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Jewish Heritage: The Oral Histories - Cuba Family Archives

MEMOIRIST:                       HENRY POPOWSKI


DATE:                                  JULY 16, 1983

LOCATION:                          ATLANTA, GEORGIA

SPONSORED BY:                 Taylor Family Fund

CITATION:                            Henry Popowski, July 16, 1983, p. xx from the Herbert and Esther Taylor Oral History Collection, Cuba Family Archives for Southern Jewish History at the Breman Museum, Atlanta, Georgia.

Transcript (PDF)


Henry Popowski was one of eight children born to a religious family in Kaluszyn, Poland on February 15, 1912. After his bar mitzvah, Henry moved to Warsaw, Poland and became a joiner at a factory. In 1939, he was drafted into the Polish army as a reserve sergeant. When Poland fell to the Germans and Soviets, Henry returned to Warsaw. He was sent to the Warsaw ghetto, where life became very difficult. Henry was captured trying to escape to the “Aryan” side of the city after the Warsaw ghetto uprising in April 1943.

For the remainder of the war, Henry was in a series of concentration camps. After a quick stop in Majdanek-Lublin, he was sent to Krasnik, where he worked with a group of carpenters from Warsaw for just over a year. During that time, the Polish underground contacted Henry. Unfortunately, their plans to liberate the camp did not happen in time and the prisoners were evacuated from Krasnik. Henry was sent to Plaszow for a few days before being transferred to Mauthausen. He endured a brutal selection and was sent to work in the infamous rock quarry. A few weeks later, he was sent to Melk in Austria. He joined a work detail that travelled to a sawmill near Amstetten every day. An Allied bombing raid destroyed the sawmill but the prisoners and guards survived by running to the nearby forest for shelter. Henry was finally transferred to Ebensee. Henry became ill in Ebensee and was likely just days from death when American forces finally liberated the camp.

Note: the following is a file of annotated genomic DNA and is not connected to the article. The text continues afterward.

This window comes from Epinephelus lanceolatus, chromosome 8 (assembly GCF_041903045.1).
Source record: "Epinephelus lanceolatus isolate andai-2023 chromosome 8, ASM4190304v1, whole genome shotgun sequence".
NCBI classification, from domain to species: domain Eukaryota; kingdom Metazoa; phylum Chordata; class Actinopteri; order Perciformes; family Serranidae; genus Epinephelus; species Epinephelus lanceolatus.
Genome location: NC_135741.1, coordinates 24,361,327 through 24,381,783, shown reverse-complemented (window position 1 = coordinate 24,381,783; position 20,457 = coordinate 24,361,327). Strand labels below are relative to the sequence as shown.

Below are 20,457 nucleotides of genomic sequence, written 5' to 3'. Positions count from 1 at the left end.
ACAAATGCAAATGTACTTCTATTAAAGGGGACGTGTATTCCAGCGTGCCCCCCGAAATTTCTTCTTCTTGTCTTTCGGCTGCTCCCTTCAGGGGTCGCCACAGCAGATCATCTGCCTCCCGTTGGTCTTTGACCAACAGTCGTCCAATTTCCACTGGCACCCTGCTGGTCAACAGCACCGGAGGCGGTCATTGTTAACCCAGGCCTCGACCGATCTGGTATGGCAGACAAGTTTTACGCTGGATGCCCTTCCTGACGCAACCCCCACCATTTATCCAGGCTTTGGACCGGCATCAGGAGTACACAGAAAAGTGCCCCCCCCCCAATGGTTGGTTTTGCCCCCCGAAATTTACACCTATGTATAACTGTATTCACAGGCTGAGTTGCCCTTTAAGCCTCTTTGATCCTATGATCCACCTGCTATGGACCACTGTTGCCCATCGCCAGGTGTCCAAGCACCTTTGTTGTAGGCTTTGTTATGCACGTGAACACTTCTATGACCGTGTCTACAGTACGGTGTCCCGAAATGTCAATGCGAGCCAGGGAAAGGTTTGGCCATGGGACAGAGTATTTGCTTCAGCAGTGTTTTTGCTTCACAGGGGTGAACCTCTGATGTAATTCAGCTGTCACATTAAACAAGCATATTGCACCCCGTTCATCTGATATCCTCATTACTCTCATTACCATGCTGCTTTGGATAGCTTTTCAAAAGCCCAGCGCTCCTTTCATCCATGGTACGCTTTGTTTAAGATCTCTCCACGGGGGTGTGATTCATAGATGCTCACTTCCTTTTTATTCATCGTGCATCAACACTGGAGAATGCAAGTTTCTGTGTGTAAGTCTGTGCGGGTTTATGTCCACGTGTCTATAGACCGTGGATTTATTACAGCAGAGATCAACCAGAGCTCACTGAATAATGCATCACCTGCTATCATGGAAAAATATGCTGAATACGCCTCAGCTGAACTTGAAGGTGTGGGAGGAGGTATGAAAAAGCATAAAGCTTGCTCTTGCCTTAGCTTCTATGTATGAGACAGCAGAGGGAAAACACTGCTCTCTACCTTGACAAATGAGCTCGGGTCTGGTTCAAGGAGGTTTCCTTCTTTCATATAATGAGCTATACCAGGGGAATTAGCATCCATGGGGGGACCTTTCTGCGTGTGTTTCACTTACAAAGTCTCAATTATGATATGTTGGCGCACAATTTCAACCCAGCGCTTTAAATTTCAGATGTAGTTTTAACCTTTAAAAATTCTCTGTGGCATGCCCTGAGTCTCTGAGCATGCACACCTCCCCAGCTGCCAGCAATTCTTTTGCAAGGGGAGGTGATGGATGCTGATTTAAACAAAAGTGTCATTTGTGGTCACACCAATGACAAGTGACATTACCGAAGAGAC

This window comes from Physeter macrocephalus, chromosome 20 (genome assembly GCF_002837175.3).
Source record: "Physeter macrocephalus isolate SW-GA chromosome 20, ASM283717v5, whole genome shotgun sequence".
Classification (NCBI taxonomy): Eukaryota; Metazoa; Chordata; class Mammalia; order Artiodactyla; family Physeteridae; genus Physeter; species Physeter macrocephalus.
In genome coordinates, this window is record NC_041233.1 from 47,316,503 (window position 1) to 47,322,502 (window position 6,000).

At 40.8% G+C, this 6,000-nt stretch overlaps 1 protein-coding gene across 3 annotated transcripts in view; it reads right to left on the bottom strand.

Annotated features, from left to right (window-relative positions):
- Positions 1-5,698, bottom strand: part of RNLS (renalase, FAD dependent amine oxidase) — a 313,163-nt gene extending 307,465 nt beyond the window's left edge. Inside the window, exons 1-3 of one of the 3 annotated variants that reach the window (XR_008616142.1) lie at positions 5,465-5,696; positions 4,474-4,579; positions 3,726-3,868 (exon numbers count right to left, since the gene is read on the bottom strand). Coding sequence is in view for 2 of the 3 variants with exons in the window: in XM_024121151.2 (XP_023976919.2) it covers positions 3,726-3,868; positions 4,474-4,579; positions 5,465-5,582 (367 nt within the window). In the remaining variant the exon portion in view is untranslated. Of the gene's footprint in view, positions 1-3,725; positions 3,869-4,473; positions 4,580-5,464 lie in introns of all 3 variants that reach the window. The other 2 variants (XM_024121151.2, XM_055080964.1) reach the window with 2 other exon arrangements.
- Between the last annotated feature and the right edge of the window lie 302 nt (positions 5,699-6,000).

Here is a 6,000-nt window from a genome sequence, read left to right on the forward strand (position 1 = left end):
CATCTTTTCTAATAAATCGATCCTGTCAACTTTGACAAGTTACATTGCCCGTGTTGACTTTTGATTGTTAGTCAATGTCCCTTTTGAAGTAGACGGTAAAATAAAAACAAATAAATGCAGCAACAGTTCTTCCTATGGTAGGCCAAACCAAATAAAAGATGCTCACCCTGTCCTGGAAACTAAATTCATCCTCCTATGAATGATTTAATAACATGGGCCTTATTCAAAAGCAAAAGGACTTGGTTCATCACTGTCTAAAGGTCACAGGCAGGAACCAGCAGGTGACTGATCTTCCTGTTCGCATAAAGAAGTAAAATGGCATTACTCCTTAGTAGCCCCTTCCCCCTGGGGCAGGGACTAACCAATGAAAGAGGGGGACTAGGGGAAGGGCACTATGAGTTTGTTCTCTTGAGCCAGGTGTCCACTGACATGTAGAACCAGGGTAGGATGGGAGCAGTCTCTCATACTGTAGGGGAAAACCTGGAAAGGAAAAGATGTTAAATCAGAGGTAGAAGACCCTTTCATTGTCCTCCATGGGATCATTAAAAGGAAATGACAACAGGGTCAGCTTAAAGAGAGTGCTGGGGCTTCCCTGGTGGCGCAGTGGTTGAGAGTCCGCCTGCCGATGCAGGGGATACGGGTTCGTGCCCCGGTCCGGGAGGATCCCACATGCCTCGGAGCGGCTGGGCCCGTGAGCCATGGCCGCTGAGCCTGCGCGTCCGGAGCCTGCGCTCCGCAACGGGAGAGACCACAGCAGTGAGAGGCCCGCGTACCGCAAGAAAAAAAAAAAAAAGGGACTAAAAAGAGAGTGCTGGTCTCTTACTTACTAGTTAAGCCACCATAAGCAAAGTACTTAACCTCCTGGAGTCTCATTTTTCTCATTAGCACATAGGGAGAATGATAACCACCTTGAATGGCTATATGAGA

After liberation, Henry worked with an American field hospital. He travelled with the hospital from Linz, Austria to Landshut, Germany. There, Henry was reunited with two brothers, who soon emigrated to Palestine, and learned the rest of his family had been killed. In Landshut, Henry organized a Jewish community, married, and had a child. In 1949, Henry, his wife, and their infant son immigrated to the United States. They settled in Charleston, South Carolina and opened a furniture store. Two more children were born in the US. In 1955, they became US citizens. Henry passed away in 1994.

Scope of Interview:

Henry describes his family and early childhood in Kaluszyn, Poland. He talks about his work before the war and how he was recruited into the Polish army when the Germans invaded Poland. He describes life in the Warsaw ghetto, witnessing the ghetto uprising, his capture while escaping from a bunker, and the murder of other Jews caught hiding. He talks about his deportation to a series of concentration camps in Poland and Austria, including Majdanek-Lublin, Krasnik, Plaszow, Mauthausen, Melk, and Ebensee. He recalls brutal treatment in Mauthausen and working with the Polish underground while in Krasnik. Henry describes escaping from a bombing raid and becoming very ill in Austria at the end of the war. He recounts the disbelief and confusion within Ebensee when American troops finally liberated the camp. He describes how he came to work with an American field hospital and ended up as a leader of a Jewish community in Germany before immigrating to the United States in 1949. Henry considers his faith and how he has come to terms with the Holocaust. He discusses the creation and importance of the state of Israel. Finally, Henry explains his reluctance to share his story but his desire for future generations to learn from it.




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